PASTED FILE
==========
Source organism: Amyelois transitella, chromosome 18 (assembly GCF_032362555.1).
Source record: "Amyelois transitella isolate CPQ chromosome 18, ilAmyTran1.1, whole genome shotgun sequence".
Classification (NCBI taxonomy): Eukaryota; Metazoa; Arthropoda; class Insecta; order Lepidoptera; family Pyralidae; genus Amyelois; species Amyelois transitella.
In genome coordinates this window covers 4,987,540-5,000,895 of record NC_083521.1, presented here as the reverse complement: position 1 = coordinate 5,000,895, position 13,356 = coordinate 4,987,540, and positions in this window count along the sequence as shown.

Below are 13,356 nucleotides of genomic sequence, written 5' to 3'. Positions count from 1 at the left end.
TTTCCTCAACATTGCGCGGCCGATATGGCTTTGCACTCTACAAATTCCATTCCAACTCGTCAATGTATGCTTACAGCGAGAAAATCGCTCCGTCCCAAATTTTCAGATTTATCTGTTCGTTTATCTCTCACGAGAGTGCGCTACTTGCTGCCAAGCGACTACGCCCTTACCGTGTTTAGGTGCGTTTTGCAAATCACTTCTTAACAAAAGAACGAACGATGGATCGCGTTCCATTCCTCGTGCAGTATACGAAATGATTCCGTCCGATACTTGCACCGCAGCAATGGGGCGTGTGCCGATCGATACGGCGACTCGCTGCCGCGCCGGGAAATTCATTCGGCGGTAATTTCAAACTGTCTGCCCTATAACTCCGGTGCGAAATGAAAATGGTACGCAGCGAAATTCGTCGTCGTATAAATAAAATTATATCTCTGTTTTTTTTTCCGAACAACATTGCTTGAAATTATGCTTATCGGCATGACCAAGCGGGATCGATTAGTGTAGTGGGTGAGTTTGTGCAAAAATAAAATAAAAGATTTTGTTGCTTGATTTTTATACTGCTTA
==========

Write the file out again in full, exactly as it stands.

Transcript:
Source organism: Amyelois transitella, chromosome 18 (assembly GCF_032362555.1).
Source record: "Amyelois transitella isolate CPQ chromosome 18, ilAmyTran1.1, whole genome shotgun sequence".
Classification (NCBI taxonomy): Eukaryota; Metazoa; Arthropoda; class Insecta; order Lepidoptera; family Pyralidae; genus Amyelois; species Amyelois transitella.
In genome coordinates this window covers 4,987,540-5,000,895 of record NC_083521.1, presented here as the reverse complement: position 1 = coordinate 5,000,895, position 13,356 = coordinate 4,987,540, and positions in this window count along the sequence as shown.

Below are 13,356 nucleotides of genomic sequence, written 5' to 3'. Positions count from 1 at the left end.
TTTCCTCAACATTGCGCGGCCGATATGGCTTTGCACTCTACAAATTCCATTCCAACTCGTCAATGTATGCTTACAGCGAGAAAATCGCTCCGTCCCAAATTTTCAGATTTATCTGTTCGTTTATCTCTCACGAGAGTGCGCTACTTGCTGCCAAGCGACTACGCCCTTACCGTGTTTAGGTGCGTTTTGCAAATCACTTCTTAACAAAAGAACGAACGATGGATCGCGTTCCATTCCTCGTGCAGTATACGAAATGATTCCGTCCGATACTTGCACCGCAGCAATGGGGCGTGTGCCGATCGATACGGCGACTCGCTGCCGCGCCGGGAAATTCATTCGGCGGTAATTTCAAACTGTCTGCCCTATAACTCCGGTGCGAAATGAAAATGGTACGCAGCGAAATTCGTCGTCGTATAAATAAAATTATATCTCTGTTTTTTTTTCCGAACAACATTGCTTGAAATTATGCTTATCGGCATGACCAAGCGGGATCGATTAGTGTAGTGGGTGAGTTTGTGCAAAAATAAAATAAAAGATTTTGTTGCTTGATTTTTATACTGCTTA